At the age of 14 my sister Katrina bought two plane tickets to Thailand. She found those headless Buddhist sculptures she’d seen online to be meditative and armed with my mother’s credit card, intended on seeing them in person. She went to the airport with Wart John, a four-inch figurine she kept in her pocket. In her other pocket was a tiny notebook.
It had been one year since she’d stopped talking but by scribbling messages out in her notebook and using sign language, she managed to communicate, mostly. At 13 Katrina scrawled out “I am the silent monk,” I think, inspired by all the documentaries on hermetic monks my mom liked to watch. Katrina was drawn to the silence of their world compared to the overstimulation of ours, a society built on prayer and listening to oneself rather than one intent on drowning out God with noise. Her vow of silence, though not religious, allowed her to opt out of the demands of meaningless speech, the platitudes we found ourselves repeating unconsciously. Everything written, even fragmented or bad, was intentional in some way.
My mom would sometimes explain Katrina’s muteness to strangers by telling them she actually was training to be a monk, gesturing to her short hair. This angered Katrina, who frustrated from repressing her speech, did not like to be mocked for her mysterious but brave social experiment. Though we never completely learned the reasons for why she ceased verbal communication, for years she remained staunchly mute, telling us things she never could in words. I listened to her more carefully in that time than I had when she had talked.
It was overcast the Sunday she left for Thailand. Katrina woke up at six in the morning, emptied the cash from mom’s wallet, and briskly crossed our front lawn as we slept in, oblivious to her plans. She walked half a mile to the nearest bus stop, which took her to the local mall. These excursions were common for her, as she often went to a discount store there to buy greeting cards for family, friends, acquaintances, imaginary lovers, and her family of inanimate toys. Somehow, her refusal to speak never prevented her from buying anything.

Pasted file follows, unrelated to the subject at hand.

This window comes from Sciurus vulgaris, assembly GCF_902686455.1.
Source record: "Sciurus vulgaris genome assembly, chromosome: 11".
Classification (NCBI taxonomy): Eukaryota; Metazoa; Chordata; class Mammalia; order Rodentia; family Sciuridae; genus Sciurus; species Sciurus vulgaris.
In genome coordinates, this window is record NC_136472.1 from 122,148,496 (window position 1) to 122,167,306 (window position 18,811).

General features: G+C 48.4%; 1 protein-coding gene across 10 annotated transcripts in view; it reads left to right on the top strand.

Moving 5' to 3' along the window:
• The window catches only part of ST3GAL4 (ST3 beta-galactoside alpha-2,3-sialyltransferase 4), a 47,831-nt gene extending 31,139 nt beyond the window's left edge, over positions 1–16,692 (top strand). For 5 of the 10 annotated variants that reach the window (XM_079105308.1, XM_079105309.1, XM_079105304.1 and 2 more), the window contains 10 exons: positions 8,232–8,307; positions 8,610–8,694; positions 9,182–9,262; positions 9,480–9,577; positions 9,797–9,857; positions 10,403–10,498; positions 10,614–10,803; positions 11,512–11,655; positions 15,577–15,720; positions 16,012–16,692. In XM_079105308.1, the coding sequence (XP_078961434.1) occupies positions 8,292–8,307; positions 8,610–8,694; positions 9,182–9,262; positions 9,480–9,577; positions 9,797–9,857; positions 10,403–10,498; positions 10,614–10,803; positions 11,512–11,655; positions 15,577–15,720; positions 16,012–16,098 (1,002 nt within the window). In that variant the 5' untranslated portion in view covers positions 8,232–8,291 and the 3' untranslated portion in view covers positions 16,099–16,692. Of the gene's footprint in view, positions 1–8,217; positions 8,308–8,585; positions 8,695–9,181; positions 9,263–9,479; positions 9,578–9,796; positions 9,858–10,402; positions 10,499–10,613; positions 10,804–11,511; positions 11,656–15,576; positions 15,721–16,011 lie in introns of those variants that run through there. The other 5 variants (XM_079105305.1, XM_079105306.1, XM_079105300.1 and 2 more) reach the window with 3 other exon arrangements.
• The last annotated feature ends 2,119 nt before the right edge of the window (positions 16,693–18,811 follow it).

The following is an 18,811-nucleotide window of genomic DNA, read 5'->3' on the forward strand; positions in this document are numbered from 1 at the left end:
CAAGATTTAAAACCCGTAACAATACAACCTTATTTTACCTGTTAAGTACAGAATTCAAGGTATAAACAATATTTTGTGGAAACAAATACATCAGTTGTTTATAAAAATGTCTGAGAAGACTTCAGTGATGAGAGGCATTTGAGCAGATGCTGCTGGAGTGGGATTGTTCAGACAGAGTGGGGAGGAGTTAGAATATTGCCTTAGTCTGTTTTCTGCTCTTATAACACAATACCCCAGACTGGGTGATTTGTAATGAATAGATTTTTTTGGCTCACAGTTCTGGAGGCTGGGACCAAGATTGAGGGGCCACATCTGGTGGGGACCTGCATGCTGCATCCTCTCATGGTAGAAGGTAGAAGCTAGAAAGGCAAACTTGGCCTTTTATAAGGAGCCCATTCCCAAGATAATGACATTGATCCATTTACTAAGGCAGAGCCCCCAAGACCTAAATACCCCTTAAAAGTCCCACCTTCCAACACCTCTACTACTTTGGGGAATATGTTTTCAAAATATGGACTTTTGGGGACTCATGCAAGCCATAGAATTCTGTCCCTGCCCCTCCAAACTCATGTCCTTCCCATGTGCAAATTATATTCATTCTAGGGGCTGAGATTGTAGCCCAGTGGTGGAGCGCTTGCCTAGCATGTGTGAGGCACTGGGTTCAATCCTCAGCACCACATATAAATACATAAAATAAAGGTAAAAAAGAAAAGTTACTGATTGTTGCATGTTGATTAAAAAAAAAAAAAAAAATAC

She waited until Target opened and once inside, purchased a giant pink bouncy ball that rose up to her hip. She took the ball on two buses to LAX. It was at her side as she checked in to her flight to Bangkok, and it floated inside plastic bins as she made her way through airport security.
An airline attendant later told us she noticed Katrina waiting alone at the gate, perched atop her bouncy ball, and asked, “Where are your parents?”
Katrina smiled, took out her notebook and wrote, “eating pancakes” with a red marker.
Concerned, she asked if she were travelling alone.
Katrina laughed and took Wart John out of her pocket.
“What’s that?” the airline attendant asked.
“My boyfriend,” Katrina told her.
Around twelve-thirty my mother received a call from the police.
When we got to the airport, Katrina was sitting atop her giant bouncy ball in the baggage claim office, calmly staring at a blank wall, sublimely indifferent to the panic she’d caused.
Sola Saar is a writer based in Los Angeles. She has an MFA in Fiction from Columbia University and a BA from UC Berkeley. Her writing has appeared in Ishmael Reed’s Konch magazine, Flapperhouse, and The Writing Disorder. She has contributed art essays to Hyperallergic, The Huffington Post, Art Slant, Bullett, and Flaunt.